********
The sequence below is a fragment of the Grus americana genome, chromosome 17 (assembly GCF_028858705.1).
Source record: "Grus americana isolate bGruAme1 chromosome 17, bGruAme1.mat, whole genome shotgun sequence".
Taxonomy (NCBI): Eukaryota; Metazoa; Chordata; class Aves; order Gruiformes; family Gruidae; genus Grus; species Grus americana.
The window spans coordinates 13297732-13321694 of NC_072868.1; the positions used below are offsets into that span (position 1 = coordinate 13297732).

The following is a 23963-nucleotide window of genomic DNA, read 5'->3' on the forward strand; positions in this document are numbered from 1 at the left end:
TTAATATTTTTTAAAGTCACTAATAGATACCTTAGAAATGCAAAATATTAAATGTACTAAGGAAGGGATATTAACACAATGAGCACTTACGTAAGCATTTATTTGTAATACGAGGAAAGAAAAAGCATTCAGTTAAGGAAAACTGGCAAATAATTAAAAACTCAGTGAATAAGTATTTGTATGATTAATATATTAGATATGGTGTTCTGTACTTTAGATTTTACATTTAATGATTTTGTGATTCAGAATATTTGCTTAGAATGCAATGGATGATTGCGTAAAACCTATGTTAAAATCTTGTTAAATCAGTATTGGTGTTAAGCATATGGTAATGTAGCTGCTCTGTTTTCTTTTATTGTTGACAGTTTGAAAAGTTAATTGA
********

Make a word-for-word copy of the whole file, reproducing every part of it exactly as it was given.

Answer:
The sequence below is a fragment of the Grus americana genome, chromosome 17 (assembly GCF_028858705.1).
Source record: "Grus americana isolate bGruAme1 chromosome 17, bGruAme1.mat, whole genome shotgun sequence".
Taxonomy (NCBI): Eukaryota; Metazoa; Chordata; class Aves; order Gruiformes; family Gruidae; genus Grus; species Grus americana.
The window spans coordinates 13297732-13321694 of NC_072868.1; the positions used below are offsets into that span (position 1 = coordinate 13297732).

The following is a 23963-nucleotide window of genomic DNA, read 5'->3' on the forward strand; positions in this document are numbered from 1 at the left end:
TTAATATTTTTTAAAGTCACTAATAGATACCTTAGAAATGCAAAATATTAAATGTACTAAGGAAGGGATATTAACACAATGAGCACTTACGTAAGCATTTATTTGTAATACGAGGAAAGAAAAAGCATTCAGTTAAGGAAAACTGGCAAATAATTAAAAACTCAGTGAATAAGTATTTGTATGATTAATATATTAGATATGGTGTTCTGTACTTTAGATTTTACATTTAATGATTTTGTGATTCAGAATATTTGCTTAGAATGCAATGGATGATTGCGTAAAACCTATGTTAAAATCTTGTTAAATCAGTATTGGTGTTAAGCATATGGTAATGTAGCTGCTCTGTTTTCTTTTATTGTTGACAGTTTGAAAAGTTAATTGA